Rummanah Aasi
Description: Miles Morales is just your average teenager. Dinner every Sunday with his parents, chilling out playing old-school video games with his best friend, Ganke, crushing on brainy, beautiful poet Alicia. He's even got a scholarship spot at the prestigious Brooklyn Visions Academy. Oh yeah, and he's Spider Man.
   But lately, Miles's spidey-sense has been on the fritz. When a misunderstanding leads to his suspension from school, Miles begins to question his abilities. After all, his dad and uncle were Brooklyn jack-boys with criminal records. Maybe kids like Miles aren't meant to be superheroes. Maybe Miles should take his dad's advice and focus on saving himself.
  As Miles tries to get his school life back on track, he can't shake the vivid nightmares that continue to haunt him. Nor can he avoid the relentless buzz of his spidey-sense every day in history class, amidst his teacher's lectures on the historical "benefits" of slavery and the importance of the modern-day prison system. But after his scholarship is threatened, Miles uncovers a chilling plot, one that puts his friends, his neighborhood, and himself at risk. It's time for Miles to suit up.

Review: I was first introduced to Miles Morales in one of the volumes of Ms. Marvel graphic novels. I didn't know much about him besides the fact that he was Spider-Man so I was really excited when I found out that Jason Reynolds was tapped by Marvel to write a Miles Morales book. After reading quite a few of Reynolds' other books I knew that Miles Morales was in very capable hands.
  I very much appreciated that Reynolds moved beyond an origin story and the novelization of a graphic novel. This book is more interested in Miles' personal journey grappling with his identity of being a half black/half Puerto Rican teen and a superhero, both of which limit and define him.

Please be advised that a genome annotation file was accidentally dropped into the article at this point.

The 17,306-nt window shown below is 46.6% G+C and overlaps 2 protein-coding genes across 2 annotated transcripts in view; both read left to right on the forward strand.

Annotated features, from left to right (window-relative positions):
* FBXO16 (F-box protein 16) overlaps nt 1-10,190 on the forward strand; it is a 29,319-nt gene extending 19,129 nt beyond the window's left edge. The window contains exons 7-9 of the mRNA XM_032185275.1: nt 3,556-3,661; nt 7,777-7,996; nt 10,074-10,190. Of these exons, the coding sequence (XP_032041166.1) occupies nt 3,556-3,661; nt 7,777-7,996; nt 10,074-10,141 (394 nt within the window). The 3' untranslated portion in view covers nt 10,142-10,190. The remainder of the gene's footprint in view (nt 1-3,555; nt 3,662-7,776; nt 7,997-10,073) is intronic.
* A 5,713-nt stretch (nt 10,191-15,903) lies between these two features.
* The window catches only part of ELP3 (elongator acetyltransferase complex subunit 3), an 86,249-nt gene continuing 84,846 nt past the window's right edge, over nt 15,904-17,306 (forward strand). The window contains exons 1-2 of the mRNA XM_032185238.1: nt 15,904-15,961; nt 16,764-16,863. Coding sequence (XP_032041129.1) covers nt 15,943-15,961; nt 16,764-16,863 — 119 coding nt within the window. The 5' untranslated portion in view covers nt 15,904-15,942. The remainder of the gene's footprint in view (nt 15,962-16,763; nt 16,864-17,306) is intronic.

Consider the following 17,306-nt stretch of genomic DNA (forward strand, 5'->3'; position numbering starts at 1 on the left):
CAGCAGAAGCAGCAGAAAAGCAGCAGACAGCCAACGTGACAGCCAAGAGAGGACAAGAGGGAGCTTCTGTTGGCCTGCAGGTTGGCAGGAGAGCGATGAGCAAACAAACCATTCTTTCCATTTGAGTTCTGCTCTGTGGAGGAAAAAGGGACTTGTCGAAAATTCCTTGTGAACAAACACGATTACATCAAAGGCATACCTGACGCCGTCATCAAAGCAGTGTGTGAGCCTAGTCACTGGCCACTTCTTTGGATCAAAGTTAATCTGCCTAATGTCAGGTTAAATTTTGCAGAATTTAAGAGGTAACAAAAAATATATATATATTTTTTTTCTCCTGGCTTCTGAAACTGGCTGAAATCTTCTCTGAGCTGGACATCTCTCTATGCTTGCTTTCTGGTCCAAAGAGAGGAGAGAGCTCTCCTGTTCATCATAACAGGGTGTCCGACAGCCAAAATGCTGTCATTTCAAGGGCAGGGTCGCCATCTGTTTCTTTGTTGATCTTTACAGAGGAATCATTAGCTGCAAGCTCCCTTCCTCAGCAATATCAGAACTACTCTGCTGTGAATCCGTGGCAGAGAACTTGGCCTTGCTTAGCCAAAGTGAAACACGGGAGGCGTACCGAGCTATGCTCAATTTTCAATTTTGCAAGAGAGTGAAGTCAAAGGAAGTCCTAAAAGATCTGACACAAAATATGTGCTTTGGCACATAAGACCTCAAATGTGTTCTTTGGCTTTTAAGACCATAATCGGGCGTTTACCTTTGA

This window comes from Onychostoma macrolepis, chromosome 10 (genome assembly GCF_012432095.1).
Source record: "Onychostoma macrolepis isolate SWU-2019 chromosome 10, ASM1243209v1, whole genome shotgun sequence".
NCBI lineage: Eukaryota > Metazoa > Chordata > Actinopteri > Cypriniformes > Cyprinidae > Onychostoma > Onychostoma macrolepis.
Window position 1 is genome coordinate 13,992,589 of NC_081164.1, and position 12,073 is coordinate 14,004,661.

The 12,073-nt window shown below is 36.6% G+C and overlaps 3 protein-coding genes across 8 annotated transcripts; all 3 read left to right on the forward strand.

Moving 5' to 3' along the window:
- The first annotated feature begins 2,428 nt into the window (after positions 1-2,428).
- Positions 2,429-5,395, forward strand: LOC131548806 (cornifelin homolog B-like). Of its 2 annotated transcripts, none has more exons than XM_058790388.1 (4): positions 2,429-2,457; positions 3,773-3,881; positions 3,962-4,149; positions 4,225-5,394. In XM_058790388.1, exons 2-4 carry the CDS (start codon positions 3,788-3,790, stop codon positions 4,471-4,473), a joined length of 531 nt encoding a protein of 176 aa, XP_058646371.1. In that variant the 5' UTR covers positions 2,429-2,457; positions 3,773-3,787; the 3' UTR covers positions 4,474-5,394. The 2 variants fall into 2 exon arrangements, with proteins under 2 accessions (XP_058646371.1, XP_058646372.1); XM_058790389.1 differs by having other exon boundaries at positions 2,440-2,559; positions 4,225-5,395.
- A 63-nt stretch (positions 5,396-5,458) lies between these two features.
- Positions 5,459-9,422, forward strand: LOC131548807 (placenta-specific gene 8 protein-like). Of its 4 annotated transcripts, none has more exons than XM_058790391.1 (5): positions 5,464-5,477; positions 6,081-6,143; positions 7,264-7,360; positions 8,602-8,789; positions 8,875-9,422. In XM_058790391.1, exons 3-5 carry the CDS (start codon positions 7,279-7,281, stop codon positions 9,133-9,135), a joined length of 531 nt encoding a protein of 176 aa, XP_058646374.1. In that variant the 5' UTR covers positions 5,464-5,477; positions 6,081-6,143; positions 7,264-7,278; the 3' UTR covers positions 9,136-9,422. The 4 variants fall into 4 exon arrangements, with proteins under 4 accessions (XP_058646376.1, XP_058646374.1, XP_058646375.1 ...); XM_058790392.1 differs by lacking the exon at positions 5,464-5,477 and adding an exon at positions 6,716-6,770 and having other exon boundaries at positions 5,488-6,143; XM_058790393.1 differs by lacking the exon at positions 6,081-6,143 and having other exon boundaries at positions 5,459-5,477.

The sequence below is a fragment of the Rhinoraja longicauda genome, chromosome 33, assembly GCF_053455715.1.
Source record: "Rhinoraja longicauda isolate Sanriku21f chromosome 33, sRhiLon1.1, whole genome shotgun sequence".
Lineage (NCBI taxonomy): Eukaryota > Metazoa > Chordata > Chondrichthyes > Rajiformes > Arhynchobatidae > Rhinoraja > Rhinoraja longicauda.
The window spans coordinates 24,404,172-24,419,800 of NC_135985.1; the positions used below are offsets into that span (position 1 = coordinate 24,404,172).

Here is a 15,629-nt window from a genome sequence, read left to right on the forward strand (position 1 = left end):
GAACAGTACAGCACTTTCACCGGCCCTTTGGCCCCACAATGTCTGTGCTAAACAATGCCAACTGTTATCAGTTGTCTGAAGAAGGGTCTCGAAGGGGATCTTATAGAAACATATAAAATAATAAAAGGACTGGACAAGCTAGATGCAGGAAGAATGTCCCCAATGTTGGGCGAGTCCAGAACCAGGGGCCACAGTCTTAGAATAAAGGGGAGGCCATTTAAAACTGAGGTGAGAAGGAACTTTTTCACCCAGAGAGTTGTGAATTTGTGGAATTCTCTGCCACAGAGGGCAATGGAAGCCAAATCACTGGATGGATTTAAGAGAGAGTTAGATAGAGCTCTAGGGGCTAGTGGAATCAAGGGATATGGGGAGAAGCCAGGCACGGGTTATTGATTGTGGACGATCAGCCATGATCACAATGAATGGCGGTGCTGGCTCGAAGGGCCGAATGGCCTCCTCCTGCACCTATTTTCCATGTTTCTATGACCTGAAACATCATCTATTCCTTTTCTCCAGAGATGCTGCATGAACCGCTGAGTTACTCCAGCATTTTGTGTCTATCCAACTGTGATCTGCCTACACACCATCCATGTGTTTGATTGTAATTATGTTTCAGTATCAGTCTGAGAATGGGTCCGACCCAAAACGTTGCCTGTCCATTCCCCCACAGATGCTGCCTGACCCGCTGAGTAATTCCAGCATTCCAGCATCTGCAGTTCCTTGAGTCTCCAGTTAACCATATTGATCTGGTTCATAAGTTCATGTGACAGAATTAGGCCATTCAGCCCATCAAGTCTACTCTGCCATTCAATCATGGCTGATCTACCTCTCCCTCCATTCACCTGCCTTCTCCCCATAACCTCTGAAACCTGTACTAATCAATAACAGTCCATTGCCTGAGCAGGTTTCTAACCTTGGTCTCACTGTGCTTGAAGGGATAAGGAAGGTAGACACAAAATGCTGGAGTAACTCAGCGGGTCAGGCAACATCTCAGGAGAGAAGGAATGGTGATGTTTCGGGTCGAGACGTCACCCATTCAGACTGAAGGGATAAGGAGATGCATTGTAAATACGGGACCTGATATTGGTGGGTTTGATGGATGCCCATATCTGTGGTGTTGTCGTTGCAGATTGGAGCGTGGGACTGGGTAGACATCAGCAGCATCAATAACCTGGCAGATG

Miles is an incredibly smart, loyal, and responsible teen. He is keenly aware of his surroundings and social status. Unlike many students in his elite prep school, Miles is a scholarship student who comes from the Brooklyn projects where crime is a way of life. His parents are tough but they fiercely love their son and want what is best for him.
  Reynolds also addresses racism in the book both explicitly and implicitly throughout the book. Miles' history teacher is racist and proclaims that slavery was beneficial in America and African Americans were better off because of it. I had a really hard time with this teacher especially because it is unfortunately very timely today. I also understood how helpless Miles felt in confronting the teacher given the fact that his father is an ex-convict, Miles knows that society also expects him to follow the same footsteps into crime. Though Miles got his powers from his uncle Aaron's criminal past, Miles is always at a crosswords on what type of person he can become. While surviving his junior year at high school and all the angst that comes along with it, Miles can't help but worry if he too will become a victim of nature or a nurturer who will break the glass ceiling that was placed above him.
  I will admit that the superhero aspect of the book was a bit clunky at times, but given the fact that the character development and themes were so strong that this didn't bother me as much. The villain felt a bit flat and underdeveloped, especially since he appeared after the half way mark of the book. I really hope there is another book featuring Miles since there are so many other aspects of his character and the book's themes to explore.  

Rating: 4 stars

Words of Caution: There is some language in the book. Recommended for Grades 6 and up.

If you like this book try: Miles Morales, The Ultimate Spider-Man Edition graphic novel series by Brian Bendis, Wonder Woman: Warbringer by Leigh Bardugo, Black Widow by Margaret Strohl
2 Responses
  1. Kindlemom Says:

    I love that this isn't your typical graphic novel that there is some diversity mixed in with the superhero stuff. I really want to take a closer look at this now, I think I have a daughter that will love it. ;) Wonderful review!


  2. I love super hero books, so sad that this wasn't better exectued.


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